It’s always great when a European sporting event comes along and offers some games to watch during daylight hours here in North America. Right now, it’s Euro 2020 that has been delayed by the pandemic, and although the participating teams are national teams, part of the nature of football is that there is plenty of time between goals to get lost in thought.
The largest countries in Europe for soccer are England, France, Germany, Italy, the Netherlands and Spain – six places with a combined population of 331 million, or just two million more than the United States.
The major leagues in the top sports of those countries have a combined 116 teams, and that’s before you even consider the robust promotion and relegation system, which in England has three leagues of 24 teams, as well as a mix of professional and semi-professional teams. in the Fifth Division of the National League, with tiers lower than that for the smaller and smaller clubs.
The idea of making American sports leagues more European is not new, but the standard proposal is like creating a promotion/relegation system using Triple-A Baseball as the second layer. The obvious problem is that the top teams in the league will never turn to them. The Pittsburgh Pirates, right now, have a pretty sweet deal: It doesn’t matter how much it stinks, they’re the MLB team safely, they cash MLB TV checks, they charge MLB ticket prices, and they raise MLB licensing money. Why even consider the possibility of giving up on it?
What if, instead, we took a different, European-style approach, and divided our continent into regional unions? It would take a complete restructuring of what minor league baseball means, but that’s something that also needs to be addressed anyway, and could be discussed at another time. For now, here’s what that structure might look like, starting with the existing major league markets, then joining the current minor league and the expansion cities you’ll join.
- Northeast division: Baltimore, Boston, New York Mets, New York Yankees, Philadelphia, Toronto, Washington, Brooklyn, Hartford, Long Island, Montreal, Norfolk
- Central Division: Atlanta, Cincinnati, Cleveland, Detroit, Miami, Pittsburgh, Tampa Bay, Carolina (Charlotte or Durham), Jacksonville, Memphis, Nashville, New Orleans
- Midwest Division: Chicago Cubs, Chicago White Sox, Colorado, Houston, Kansas City, Milwaukee, Minnesota, St. Louis, Texas, Albuquerque, Oklahoma City, San Antonio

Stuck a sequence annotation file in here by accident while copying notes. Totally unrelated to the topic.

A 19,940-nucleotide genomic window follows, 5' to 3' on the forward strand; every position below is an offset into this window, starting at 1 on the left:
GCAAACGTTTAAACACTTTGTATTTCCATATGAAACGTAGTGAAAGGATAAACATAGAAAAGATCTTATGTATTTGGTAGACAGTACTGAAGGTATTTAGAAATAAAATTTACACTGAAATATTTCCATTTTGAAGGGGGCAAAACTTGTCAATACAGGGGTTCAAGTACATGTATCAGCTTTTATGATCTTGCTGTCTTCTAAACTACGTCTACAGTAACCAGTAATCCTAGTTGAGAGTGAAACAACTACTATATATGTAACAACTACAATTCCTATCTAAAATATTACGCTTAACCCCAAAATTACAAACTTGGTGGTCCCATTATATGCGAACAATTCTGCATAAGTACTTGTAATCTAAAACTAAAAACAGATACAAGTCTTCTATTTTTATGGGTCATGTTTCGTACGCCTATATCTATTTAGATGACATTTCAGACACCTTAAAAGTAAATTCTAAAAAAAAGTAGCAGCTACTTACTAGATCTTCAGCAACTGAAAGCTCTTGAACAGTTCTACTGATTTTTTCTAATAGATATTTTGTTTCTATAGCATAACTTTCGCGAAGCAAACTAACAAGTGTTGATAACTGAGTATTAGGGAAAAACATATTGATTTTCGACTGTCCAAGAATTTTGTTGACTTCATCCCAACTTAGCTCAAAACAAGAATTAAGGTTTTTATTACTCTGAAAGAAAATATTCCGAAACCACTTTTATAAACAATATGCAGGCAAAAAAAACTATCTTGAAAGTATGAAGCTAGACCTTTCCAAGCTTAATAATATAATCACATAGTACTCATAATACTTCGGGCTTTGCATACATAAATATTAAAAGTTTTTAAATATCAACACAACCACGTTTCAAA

- Pacific Division: Arizona, Los Angeles Angels, Los Angeles Dodgers, Oakland, San Diego, San Francisco, Seattle, Fresno, Las Vegas, Portland, Salt Lake City, Vancouver
With 12 teams in each division, you can play a schedule in which each of their opponents has played 12 times, in 132 matches, with less travel and generally less stressful competition due to an expanding talent pool. The big market teams will obviously have an advantage, but it’s still baseball, so it’s not uncommon for the Albuquerque counterparts to tour every now and then.
Of course, 132 games isn’t an entire baseball season, but that purely regional competition gets us into late August, and another essential part of that plan. First of all, August gets even more exciting than the traditional dog toil, as teams race to gain a spot within their division. But then the extended run becomes unruly as the level of competition rises.
In the final month and the last 30 games of the regular season, the divisions were split into two top halves and two bottom halves, with each playing five home games against the parallel half of one tournament, and five road games against each other. This requires some quick scheduling, but with the division structure in place it’s possible to schedule each team’s home matches ahead of time, with TBD opponents set, allowing tickets to be sold in advance.
Four teams from each division do post-season work, and we kick off in October, where things can either align in the divisional playoffs, or seeded in the Intercontinental matches based on overall record. While 16 teams sounds like a lot of playoff teams, we actually saw 12 teams last year, and with the league going up to 40 teams, it will be the same percentage of clubs linked post-season.
But what about those teams at the bottom? Wouldn’t they just play the string in front of the dwindling crowd? Well, it does happen anyway, but now you won’t get a scenario where the Dodgers and the Giants race for a playoff spot, but while San Francisco faces a tough team in San Diego, Los Angeles is hitting in Arizona. Instead, teams going lower will have their own incentive: the top pick in the following year’s draft or, if properly scrapped, the biggest signing pool.
Instead of a system where there is a benefit to direct tanks, it will become worth the team to compete in the long run, where the best teams from the bottom half of September will receive the reward. That, or you can go ahead and create a relegation system in which one team from each region is dropped to a lower league. And frankly, if the Arizona Diamondbacks can’t find a way to finish before the Fresno Grizzlies, maybe they shouldn’t be in the 40-team MLB, and it’s time to give Reno the opportunity to be Biggest small city in specialties.